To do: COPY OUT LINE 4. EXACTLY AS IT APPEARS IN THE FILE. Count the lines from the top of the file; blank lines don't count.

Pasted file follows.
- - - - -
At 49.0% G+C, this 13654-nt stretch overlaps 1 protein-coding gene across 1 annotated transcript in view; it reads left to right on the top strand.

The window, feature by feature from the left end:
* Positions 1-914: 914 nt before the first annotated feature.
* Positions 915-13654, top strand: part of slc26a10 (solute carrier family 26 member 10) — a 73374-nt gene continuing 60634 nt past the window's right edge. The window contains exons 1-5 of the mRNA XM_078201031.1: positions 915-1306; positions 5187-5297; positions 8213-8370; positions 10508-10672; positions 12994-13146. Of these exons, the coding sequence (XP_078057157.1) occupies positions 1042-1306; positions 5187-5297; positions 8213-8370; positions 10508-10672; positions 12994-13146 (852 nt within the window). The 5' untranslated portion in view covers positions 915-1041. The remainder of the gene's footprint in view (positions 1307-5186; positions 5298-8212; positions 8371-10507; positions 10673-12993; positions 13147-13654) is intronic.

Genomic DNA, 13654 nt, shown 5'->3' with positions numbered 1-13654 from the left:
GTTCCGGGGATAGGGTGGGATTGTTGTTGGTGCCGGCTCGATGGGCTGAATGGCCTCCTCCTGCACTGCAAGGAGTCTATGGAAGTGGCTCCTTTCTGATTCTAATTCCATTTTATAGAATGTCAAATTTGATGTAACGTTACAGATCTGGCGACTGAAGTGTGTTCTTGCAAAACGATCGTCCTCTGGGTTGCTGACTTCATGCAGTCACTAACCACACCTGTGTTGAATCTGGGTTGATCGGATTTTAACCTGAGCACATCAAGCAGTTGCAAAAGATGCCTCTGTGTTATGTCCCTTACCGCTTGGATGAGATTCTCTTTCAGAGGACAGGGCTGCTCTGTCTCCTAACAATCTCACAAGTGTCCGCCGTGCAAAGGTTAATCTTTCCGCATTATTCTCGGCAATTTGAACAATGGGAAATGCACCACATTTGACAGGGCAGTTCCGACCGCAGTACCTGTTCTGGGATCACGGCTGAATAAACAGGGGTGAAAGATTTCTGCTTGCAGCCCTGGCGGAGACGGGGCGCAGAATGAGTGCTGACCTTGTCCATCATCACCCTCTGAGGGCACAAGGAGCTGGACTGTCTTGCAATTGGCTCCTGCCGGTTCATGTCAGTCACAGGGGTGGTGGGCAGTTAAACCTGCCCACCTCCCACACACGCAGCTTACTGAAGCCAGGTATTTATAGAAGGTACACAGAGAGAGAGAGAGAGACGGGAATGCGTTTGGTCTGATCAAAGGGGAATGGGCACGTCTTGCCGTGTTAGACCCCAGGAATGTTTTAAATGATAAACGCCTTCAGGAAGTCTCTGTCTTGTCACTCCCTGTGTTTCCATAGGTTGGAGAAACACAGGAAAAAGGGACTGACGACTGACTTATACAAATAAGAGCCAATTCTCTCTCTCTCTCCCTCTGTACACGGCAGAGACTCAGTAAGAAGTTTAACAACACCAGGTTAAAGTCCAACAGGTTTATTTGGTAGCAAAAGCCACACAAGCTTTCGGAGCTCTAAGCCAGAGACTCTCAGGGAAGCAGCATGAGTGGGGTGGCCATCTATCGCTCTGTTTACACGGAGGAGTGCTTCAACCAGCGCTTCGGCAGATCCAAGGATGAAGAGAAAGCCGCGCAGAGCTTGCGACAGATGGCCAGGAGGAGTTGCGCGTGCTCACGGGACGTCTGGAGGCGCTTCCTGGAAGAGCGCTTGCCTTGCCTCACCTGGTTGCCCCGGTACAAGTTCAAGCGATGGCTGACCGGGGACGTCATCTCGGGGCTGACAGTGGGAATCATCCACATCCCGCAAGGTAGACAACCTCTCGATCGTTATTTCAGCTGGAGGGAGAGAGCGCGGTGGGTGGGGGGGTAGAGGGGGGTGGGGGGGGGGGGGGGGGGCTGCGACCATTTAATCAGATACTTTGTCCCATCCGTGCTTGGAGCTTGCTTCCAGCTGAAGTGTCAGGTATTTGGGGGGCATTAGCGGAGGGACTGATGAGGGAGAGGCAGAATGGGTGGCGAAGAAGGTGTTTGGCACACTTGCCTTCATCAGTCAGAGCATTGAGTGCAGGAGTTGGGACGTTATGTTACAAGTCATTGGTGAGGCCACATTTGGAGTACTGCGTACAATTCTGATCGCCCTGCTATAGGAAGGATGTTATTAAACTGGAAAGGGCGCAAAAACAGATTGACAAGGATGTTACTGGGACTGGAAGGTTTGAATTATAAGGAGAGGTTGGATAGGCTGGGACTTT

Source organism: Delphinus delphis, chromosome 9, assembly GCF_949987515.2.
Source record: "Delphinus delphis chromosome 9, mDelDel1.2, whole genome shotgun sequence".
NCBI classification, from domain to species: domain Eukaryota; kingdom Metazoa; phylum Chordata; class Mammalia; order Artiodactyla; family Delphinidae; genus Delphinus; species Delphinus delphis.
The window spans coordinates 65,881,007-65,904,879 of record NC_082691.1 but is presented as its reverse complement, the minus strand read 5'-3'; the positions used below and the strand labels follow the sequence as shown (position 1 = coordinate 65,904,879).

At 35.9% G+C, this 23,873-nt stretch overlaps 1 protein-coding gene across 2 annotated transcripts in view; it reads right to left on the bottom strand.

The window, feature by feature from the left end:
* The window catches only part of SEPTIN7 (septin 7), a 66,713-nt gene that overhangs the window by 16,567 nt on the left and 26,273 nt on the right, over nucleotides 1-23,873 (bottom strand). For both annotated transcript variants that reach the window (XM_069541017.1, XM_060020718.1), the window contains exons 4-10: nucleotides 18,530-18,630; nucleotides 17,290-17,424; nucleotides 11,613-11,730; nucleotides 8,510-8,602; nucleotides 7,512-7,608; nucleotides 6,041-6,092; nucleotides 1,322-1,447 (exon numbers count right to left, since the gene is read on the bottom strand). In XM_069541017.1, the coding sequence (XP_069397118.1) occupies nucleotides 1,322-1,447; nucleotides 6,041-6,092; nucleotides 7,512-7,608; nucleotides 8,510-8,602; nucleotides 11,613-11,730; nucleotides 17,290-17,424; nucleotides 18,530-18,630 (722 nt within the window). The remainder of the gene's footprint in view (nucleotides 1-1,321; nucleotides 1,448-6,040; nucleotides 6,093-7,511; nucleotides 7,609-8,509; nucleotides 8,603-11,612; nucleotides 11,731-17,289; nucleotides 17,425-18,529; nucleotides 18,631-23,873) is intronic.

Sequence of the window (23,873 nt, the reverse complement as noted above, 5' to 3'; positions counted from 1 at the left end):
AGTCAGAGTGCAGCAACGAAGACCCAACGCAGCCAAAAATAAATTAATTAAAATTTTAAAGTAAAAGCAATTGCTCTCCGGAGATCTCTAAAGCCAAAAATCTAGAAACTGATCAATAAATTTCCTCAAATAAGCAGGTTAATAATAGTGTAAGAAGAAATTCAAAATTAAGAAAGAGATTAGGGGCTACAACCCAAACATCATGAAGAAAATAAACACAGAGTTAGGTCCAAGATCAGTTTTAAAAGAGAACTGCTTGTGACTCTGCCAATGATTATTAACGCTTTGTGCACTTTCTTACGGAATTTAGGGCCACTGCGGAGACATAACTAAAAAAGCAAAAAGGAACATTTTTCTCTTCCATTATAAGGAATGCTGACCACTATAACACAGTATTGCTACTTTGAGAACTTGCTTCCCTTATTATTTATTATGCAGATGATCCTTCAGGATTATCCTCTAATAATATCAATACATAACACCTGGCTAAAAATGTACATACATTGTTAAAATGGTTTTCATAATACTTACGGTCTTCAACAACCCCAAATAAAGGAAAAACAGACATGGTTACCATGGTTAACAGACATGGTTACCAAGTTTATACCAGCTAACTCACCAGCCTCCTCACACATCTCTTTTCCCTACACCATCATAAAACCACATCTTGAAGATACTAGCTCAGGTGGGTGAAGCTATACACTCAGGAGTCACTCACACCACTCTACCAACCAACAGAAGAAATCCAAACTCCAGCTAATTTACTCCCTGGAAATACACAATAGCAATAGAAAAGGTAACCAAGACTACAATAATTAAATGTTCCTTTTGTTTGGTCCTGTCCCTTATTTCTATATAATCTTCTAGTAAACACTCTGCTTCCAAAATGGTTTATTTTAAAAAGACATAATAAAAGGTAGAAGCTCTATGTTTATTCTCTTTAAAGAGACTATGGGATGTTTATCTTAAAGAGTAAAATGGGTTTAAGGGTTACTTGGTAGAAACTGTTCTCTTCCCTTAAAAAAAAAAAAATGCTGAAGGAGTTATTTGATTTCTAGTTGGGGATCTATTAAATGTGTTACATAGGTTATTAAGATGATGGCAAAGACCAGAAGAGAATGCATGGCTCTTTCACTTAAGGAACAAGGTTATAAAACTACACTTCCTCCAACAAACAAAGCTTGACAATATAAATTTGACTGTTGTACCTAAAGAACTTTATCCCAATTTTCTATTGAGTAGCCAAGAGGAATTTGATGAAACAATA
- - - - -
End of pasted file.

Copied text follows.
* Positions 915-13654, top strand: part of slc26a10 (solute carrier family 26 member 10) — a 73374-nt gene continuing 60634 nt past the window's right edge. The window contains exons 1-5 of the mRNA XM_078201031.1: positions 915-1306; positions 5187-5297; positions 8213-8370; positions 10508-10672; positions 12994-13146. Of these exons, the coding sequence (XP_078057157.1) occupies positions 1042-1306; positions 5187-5297; positions 8213-8370; positions 10508-10672; positions 12994-13146 (852 nt within the window). The 5' untranslated portion in view covers positions 915-1041. The remainder of the gene's footprint in view (positions 1307-5186; positions 5298-8212; positions 8371-10507; positions 10673-12993; positions 13147-13654) is intronic.